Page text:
"We stand up for free speech, but don't like your message, so we will hack/deface your site."

"We breached government websites and distributed personal information because we don't agree with the policy put in place by elected officials that represent the constituants of the city/state, and even though we have broken the law (which is put in place for good reason), we should not be arrested if caught. We want to have our cake and eat it too. Because we are Anonymous, and what we think is right. If you don't agree with what we think you are wrong and we will hack your site/network/life until you agree with us."

Absolutely disgusting.

Does Anon realize (1)

theJML (911853) | more than 2 years ago | (#37286234)

Does Anon realize that retaliation legitimises the captures of those people? I mean, as I see it, if there was a shred of doubt before that these people were part of Anon, retaliation just advertised that the belief was correct and those people are guilty of being part of the organization... I'm all about pointing out corruption and opening up closed doors when there are problems behind them, but keep getting sloppy like this Anon and it's going to be hard to find supporters in the future.

Re:Does Anon realize (0)

Anonymous Coward | more than 2 years ago | (#37286412)

if i protest against guatanamo does that make me a terrorist? You sound like a fox news pundit... "if you aren't with us, you are against us!"

Anonymous are Cowards... (1)

alex67500 (1609333) | more than 2 years ago | (#37286396)

Everybody on /. knows Anonymous Cowards.

Still need to remain objective on this (4, Insightful)

nharmon (97591) | more than 2 years ago | (#37286448)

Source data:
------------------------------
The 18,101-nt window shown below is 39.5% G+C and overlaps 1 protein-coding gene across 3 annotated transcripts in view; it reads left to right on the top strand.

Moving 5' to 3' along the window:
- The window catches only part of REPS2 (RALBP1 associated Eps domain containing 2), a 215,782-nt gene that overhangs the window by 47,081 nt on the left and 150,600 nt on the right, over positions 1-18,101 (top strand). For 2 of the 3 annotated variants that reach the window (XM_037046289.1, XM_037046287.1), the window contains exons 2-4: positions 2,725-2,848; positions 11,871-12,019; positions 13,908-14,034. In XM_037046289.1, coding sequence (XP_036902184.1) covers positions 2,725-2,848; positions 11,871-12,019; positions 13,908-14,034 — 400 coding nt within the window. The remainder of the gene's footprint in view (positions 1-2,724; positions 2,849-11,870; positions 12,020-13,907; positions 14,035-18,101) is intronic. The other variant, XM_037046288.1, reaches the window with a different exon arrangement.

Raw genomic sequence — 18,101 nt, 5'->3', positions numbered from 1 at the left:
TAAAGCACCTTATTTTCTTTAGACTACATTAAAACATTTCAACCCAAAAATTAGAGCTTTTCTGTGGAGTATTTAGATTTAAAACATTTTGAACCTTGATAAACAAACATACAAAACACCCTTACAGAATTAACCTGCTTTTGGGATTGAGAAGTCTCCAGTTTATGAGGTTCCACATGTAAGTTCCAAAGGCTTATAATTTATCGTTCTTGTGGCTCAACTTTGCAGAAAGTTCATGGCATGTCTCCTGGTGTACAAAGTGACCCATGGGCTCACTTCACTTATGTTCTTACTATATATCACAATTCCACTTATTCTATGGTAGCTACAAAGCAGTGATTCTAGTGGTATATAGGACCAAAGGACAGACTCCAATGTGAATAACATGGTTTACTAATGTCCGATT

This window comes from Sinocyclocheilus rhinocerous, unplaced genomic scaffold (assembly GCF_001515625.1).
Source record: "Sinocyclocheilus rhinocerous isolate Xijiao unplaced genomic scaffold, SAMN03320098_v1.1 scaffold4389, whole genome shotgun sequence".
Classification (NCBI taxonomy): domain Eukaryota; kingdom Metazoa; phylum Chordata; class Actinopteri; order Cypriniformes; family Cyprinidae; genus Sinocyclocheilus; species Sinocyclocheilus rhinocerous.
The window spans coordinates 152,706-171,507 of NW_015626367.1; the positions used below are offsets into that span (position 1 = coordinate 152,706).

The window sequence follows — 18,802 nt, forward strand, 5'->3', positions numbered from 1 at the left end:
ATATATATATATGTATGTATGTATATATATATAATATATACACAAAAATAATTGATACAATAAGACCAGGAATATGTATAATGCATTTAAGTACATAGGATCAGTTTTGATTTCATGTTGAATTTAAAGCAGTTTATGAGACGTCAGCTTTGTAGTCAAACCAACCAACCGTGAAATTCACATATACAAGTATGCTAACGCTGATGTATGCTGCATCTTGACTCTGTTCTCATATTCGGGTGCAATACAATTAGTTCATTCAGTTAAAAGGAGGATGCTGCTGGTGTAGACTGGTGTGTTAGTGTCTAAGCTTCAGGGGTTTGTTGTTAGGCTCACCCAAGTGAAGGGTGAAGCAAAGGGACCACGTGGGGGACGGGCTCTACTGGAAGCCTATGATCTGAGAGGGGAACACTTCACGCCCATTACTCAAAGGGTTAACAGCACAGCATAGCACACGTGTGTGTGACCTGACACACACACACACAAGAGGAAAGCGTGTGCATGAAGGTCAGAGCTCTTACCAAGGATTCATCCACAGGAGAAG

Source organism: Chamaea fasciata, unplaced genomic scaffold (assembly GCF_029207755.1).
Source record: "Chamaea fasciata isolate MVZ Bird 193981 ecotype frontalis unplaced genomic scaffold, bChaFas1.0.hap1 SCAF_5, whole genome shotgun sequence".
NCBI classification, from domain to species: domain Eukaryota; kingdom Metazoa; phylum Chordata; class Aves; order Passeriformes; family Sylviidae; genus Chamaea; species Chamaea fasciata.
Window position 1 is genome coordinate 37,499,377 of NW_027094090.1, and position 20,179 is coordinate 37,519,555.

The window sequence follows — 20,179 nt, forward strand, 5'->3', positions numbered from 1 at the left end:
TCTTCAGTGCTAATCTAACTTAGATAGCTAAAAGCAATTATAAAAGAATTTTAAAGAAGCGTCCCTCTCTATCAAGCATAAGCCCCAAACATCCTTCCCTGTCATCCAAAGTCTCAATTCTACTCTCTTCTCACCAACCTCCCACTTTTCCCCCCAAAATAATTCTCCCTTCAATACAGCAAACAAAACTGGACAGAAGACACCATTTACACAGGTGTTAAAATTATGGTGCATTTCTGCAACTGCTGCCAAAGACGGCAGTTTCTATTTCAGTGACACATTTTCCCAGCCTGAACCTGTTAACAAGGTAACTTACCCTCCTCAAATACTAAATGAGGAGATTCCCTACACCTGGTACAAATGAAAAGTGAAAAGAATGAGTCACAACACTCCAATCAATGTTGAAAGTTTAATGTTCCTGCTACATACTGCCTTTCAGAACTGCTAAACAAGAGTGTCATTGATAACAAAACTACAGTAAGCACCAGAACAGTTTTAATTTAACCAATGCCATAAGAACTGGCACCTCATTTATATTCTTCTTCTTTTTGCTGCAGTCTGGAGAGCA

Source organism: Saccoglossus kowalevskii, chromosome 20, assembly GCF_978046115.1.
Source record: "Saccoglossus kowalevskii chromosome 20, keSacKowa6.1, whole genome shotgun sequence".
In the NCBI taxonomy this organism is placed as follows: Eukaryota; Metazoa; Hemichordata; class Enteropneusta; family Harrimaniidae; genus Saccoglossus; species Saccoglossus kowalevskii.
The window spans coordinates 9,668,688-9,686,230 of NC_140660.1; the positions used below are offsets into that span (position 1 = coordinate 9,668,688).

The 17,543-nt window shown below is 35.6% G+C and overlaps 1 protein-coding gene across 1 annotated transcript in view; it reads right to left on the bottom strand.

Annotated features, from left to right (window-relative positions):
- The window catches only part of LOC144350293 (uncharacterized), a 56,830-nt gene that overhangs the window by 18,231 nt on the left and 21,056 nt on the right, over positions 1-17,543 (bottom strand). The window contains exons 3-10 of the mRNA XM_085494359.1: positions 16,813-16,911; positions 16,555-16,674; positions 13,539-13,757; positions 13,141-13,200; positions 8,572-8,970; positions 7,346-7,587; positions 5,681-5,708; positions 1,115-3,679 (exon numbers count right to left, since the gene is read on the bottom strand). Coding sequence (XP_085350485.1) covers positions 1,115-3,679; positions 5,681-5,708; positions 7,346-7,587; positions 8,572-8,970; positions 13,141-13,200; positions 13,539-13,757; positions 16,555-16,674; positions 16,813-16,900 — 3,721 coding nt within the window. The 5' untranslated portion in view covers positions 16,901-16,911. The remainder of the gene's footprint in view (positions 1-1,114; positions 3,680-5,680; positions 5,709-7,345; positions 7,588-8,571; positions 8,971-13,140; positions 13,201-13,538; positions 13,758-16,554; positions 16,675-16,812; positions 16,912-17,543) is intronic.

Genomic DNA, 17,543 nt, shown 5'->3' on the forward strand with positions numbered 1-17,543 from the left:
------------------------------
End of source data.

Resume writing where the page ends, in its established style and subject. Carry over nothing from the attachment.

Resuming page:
I don't get it. The gizmodo article does a good job to show how some of the e-mails paint a really bad picture of certain police officials. But then it includes this as an example of a "request for the Texan chiefs to investigate an officer's affair with a married woman", and comments that this is "tax dollars at work"...

From: Doug Lauersdorf
Sent: Thu 9/16/2010 10:06 AM
To: Bob Wieners; Luke Loeser
Subject: Complainant

Chiefs:

I conducted a preliminary inquiry into information received from Detective Price who received a call from Mr. Clements wanting us to know that one of our officers on midnight shift was having an affair with his wife. He also complained that the officer had run his criminal history. I asked KC to contact DPS to research their database to ascertain any person(s) that had ran his information to obtain information from any of the following: CCH, TDL, NCIC, TCIC, SETCIC, etc. The search revealed that the only person with the Friendswood Police Department that had run him was Elaine who had ran the information at KCÃââs direction at my request. This matter is mute until the time comes when he initiates the complaint process and provides us with the officerÃââs name.

Sergeant Douglas E. Lauersdorf

Ok, Gizmodo. You were spot on with the other e-mails, but this does not at all fit into your story. For starters, it is not a request, but rather a report. Second, the investigation was on the improper use of police computer files, not the marital affair.

See, use of police databases for personal reasons is a major no-no. And suspicions of such conduct is almost always looked into.

In this particular instance, the effort was suspended because they did not know which particular officer was being accused. Had they known, they could have looked specifically at his search history (for say, misspelled names of the complainant).

Anyway, the racist and other unprofessional e-mails should cause heads to roll. But in this last case I see nothing improper. Except that it is "moot", not "mute", Sgt Lauersdorf. :)